Gardeners need all kinds of tools to keep their plants alive. Shears, shovels, hoses, and so much more. If you’re a gardener who’s passionate about conservation, there’s another accessory you should add to your collection: rain barrels.
Rain barrels reduce the water usage in your home by collecting stormwater that runs off the roof. That water can then be used to irrigate the flowers sprouting in your backyard, or even the ferns in your living room. But there are a few things you should know before you haul one home. Green Matters tested a couple models and researched water collection laws to bring you a beginner’s guide to rain barrels. Let’s start with assembly.
Rain barrels should be positioned under a downspout, aka the drain pipe attached to your gutters. Because rain barrels can stand three or four feet tall, you might need to modify your downspout so it actually drains into the barrel. You may have to cut the downspout, which requires a hacksaw. You may also need to outfit it with an extension or a rain diverter. These accessories can be found at any home improvement store, or specialty shops like Gardener’s Supply Company.
But most barrels require minimal assembly. Some take less than five minutes. The Algreen Wicker 50, for example, comes almost entirely ready for use. Screw a spigot into the front and a nozzle into the back and you’re pretty much set. But others come with hoses you attach at the bottom of the barrel and thread to a hook resting at the top. Read the instructions carefully, so you don’t wind up clamping a spigot or screen guard to the wrong spot.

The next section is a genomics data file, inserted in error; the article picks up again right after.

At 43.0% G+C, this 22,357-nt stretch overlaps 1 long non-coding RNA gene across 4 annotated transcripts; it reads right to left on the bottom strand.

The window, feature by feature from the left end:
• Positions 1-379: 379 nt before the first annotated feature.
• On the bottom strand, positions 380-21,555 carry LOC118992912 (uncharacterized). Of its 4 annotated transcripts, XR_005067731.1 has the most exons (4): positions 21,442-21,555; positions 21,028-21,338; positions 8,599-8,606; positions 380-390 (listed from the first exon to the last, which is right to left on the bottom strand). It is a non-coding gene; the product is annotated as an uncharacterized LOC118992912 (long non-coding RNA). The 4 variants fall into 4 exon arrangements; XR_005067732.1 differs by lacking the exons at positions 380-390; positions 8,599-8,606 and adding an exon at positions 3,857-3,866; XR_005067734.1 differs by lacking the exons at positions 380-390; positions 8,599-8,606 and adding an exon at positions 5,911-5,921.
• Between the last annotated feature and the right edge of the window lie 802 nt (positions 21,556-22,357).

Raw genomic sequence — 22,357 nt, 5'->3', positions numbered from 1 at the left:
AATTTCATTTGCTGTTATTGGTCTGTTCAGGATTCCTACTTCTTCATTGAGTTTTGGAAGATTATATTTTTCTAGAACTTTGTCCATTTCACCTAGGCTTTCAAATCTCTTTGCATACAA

Rain barrels are bulky by nature, but they can vary wildly in size. Most start at around 50 gallons, scaling up to 90 or even 100. Bigger models will present less overflow issues than the smaller ones, but keep in mind how much room 100 gallons of water takes up. (It’s a lot!) Consider your irrigation needs — and any space constraints — before you commit to a size.
Contrary to popular belief, not all rain barrels look like, well, barrels. There are lots of stylish options on the market now, with designs that mime shapes found in nature. This includes the Good Ideas Impressions Palm Rain Saver, which has a wavy texture that emulates a palm tree trunk — or, depending on your perspective, the lines of the sand and sea. You can also grow flowers in the planter embedded at the top of the barrel, adding a colorful pop to the piece. Planters are actually a somewhat common feature in rain barrels, and some of them are completely removable.
Rain barrels do cost slightly more than a garden hose. A basic plastic drum can run you $60 or $70, while the nicer ones cost at least $100. But a good rain barrel is designed to endure years of sleet, snow, and thunderstorms — and considering how much water you’ll save, it’s often an investment worth making. Some cities and states even offer you money to maintain one. Check out this list to see if there’s a rebate program in your area.
Although plenty of states want you to use a rain barrel, some are less friendly. For example, Colorado’s strict regulations on rain barrels were only recently relaxed, and the law still limits residents to 110 gallons of stormwater. You’ll need to brush up on your local statutes before you purchase any barrels. Consult this interactive map of regulations to learn more.
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